This weekend a friend showed me a blog called Girl Culture where the moderator posts highlights from Lauren Greenfield’s photography book Girl Culture, which was first published in 2002. The site features eight pages of photographs of young girls and women, as well as a handful of really powerful excerpts from interviews with girls between 6 and 19 years old.
An interview that really stuck out to me was with a “popular” 13 year old girl named Hannah. In her quote, she describes what it meant and what it takes to be popular at her middle school. The part that struck me is how the requirements for being popular are different for boys than they are for girls. Obviously the popular kids of both genders have to be sexually desirable, but the girls have to look pretty while the boys have to be good at sports. This 13 year old’s idea of popularity/identity relates so smoothly back to Laura Mulvey’s argument that men are expected to be active while women are expected to be passive that it is kind of scary to see how early on these ideals are engrained in us.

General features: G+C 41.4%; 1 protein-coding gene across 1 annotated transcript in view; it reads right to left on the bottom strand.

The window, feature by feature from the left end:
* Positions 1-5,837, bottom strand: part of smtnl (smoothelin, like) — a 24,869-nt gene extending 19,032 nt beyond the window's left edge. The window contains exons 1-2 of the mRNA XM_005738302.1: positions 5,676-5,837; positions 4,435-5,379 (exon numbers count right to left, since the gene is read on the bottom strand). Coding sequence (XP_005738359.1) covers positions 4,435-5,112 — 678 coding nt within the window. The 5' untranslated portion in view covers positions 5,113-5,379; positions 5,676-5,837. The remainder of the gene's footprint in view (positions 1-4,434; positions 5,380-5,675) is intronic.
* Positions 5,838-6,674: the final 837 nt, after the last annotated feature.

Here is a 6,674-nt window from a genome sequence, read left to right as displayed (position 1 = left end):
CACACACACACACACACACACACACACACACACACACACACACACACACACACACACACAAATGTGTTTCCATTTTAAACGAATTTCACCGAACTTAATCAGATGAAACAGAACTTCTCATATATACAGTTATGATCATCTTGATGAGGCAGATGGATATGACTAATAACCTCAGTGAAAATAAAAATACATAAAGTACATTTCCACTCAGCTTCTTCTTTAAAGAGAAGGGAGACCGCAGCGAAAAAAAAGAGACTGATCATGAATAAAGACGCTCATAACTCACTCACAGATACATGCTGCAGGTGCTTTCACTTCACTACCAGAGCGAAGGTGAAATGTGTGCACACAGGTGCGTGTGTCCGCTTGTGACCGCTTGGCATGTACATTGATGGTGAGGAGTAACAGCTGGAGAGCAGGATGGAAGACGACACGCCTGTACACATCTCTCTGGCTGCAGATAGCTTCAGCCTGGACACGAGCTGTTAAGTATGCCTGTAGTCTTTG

“Girl Culture” was Lauren Greenfield’s attempt at deconstructing the effects of popular culture, doing the same thing we do in our class every week through her photographs. In her artist statement, Greenfield wrote:
The photographs in this book and exhibition are both very personal and very public. They are about what is private and what is public and where the line that divides the two lies, when that line exists at all anymore. They are about the popular culture that we share and the way the culture leaves its imprint on individuals in their most public and private moments.
This reminded me of the Walkerdine essay and this unescapable idea that we have to have two selves and present these selves at different times in different ways that are deemed societally acceptable, as opposed to being able to be ourselves.
(Lauren Greenfield’s artist statement)